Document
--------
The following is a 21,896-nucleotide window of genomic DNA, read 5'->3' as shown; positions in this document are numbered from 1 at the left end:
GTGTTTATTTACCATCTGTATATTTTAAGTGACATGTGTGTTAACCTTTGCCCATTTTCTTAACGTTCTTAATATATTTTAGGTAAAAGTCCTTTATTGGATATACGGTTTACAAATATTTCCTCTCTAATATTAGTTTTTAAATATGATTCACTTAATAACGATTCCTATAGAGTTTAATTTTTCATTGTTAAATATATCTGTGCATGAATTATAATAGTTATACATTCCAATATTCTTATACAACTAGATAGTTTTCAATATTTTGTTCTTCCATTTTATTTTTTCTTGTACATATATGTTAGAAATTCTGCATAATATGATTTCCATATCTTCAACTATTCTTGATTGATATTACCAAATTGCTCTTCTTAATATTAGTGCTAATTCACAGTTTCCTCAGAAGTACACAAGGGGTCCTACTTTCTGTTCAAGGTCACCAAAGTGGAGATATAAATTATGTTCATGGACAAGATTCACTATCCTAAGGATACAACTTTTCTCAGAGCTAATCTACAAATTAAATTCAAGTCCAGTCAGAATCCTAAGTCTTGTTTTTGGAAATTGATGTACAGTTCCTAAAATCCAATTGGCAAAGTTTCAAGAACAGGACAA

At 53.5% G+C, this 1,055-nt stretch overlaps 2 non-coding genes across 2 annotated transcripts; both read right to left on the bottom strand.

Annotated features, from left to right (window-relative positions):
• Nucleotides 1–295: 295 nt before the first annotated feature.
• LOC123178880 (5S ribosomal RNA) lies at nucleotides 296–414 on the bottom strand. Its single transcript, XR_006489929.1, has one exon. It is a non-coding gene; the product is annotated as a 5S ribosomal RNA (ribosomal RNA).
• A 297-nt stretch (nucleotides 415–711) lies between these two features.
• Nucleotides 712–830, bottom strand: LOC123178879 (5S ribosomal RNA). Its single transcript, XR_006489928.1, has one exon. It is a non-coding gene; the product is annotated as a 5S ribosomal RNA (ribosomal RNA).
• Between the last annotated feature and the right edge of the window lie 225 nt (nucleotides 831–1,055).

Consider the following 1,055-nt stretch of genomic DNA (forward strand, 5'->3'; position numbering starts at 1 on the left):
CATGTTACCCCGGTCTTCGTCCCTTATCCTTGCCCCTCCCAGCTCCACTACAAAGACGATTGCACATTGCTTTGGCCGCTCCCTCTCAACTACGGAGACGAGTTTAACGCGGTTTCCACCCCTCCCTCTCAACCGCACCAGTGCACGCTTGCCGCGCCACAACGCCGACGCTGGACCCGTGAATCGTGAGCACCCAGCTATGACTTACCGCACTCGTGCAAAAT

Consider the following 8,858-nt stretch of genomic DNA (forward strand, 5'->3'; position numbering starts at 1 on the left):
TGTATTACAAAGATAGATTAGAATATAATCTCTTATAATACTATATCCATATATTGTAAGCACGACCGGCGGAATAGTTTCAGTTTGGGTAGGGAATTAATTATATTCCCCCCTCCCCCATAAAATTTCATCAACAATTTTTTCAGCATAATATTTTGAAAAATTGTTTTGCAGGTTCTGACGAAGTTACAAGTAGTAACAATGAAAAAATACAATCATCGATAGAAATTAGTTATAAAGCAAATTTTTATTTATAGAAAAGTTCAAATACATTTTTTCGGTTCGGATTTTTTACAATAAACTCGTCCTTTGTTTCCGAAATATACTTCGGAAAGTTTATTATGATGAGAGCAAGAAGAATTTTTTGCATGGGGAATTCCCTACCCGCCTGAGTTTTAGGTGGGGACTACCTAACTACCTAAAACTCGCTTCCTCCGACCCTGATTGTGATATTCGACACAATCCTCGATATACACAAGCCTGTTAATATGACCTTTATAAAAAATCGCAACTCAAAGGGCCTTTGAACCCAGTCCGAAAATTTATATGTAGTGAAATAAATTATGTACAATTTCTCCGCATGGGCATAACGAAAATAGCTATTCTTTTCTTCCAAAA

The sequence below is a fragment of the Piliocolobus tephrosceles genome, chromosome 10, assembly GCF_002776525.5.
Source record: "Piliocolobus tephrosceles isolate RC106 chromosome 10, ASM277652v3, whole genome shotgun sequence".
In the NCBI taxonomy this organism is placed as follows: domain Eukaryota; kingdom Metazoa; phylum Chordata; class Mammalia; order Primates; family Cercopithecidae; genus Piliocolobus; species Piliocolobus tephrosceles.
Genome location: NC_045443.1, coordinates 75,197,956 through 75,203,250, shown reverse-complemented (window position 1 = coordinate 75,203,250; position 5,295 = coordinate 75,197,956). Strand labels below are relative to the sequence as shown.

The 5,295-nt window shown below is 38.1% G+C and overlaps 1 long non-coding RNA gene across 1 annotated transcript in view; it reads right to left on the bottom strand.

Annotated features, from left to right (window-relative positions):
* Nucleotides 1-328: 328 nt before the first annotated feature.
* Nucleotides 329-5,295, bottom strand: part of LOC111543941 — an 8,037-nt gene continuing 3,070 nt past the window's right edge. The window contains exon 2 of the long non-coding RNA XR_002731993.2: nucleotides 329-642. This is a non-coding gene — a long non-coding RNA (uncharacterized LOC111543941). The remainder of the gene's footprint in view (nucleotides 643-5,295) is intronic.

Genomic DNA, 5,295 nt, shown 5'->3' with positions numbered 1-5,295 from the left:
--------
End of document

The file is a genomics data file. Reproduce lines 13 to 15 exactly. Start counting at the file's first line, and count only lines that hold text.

TGTATTACAAAGATAGATTAGAATATAATCTCTTATAATACTATATCCATATATTGTAAGCACGACCGGCGGAATAGTTTCAGTTTGGGTAGGGAATTAATTATATTCCCCCCTCCCCCATAAAATTTCATCAACAATTTTTTCAGCATAATATTTTGAAAAATTGTTTTGCAGGTTCTGACGAAGTTACAAGTAGTAACAATGAAAAAATACAATCATCGATAGAAATTAGTTATAAAGCAAATTTTTATTTATAGAAAAGTTCAAATACATTTTTTCGGTTCGGATTTTTTACAATAAACTCGTCCTTTGTTTCCGAAATATACTTCGGAAAGTTTATTATGATGAGAGCAAGAAGAATTTTTTGCATGGGGAATTCCCTACCCGCCTGAGTTTTAGGTGGGGACTACCTAACTACCTAAAACTCGCTTCCTCCGACCCTGATTGTGATATTCGACACAATCCTCGATATACACAAGCCTGTTAATATGACCTTTATAAAAAATCGCAACTCAAAGGGCCTTTGAACCCAGTCCGAAAATTTATATGTAGTGAAATAAATTATGTACAATTTCTCCGCATGGGCATAACGAAAATAGCTATTCTTTTCTTCCAAAA

The sequence below is a fragment of the Piliocolobus tephrosceles genome, chromosome 10, assembly GCF_002776525.5.
Source record: "Piliocolobus tephrosceles isolate RC106 chromosome 10, ASM277652v3, whole genome shotgun sequence".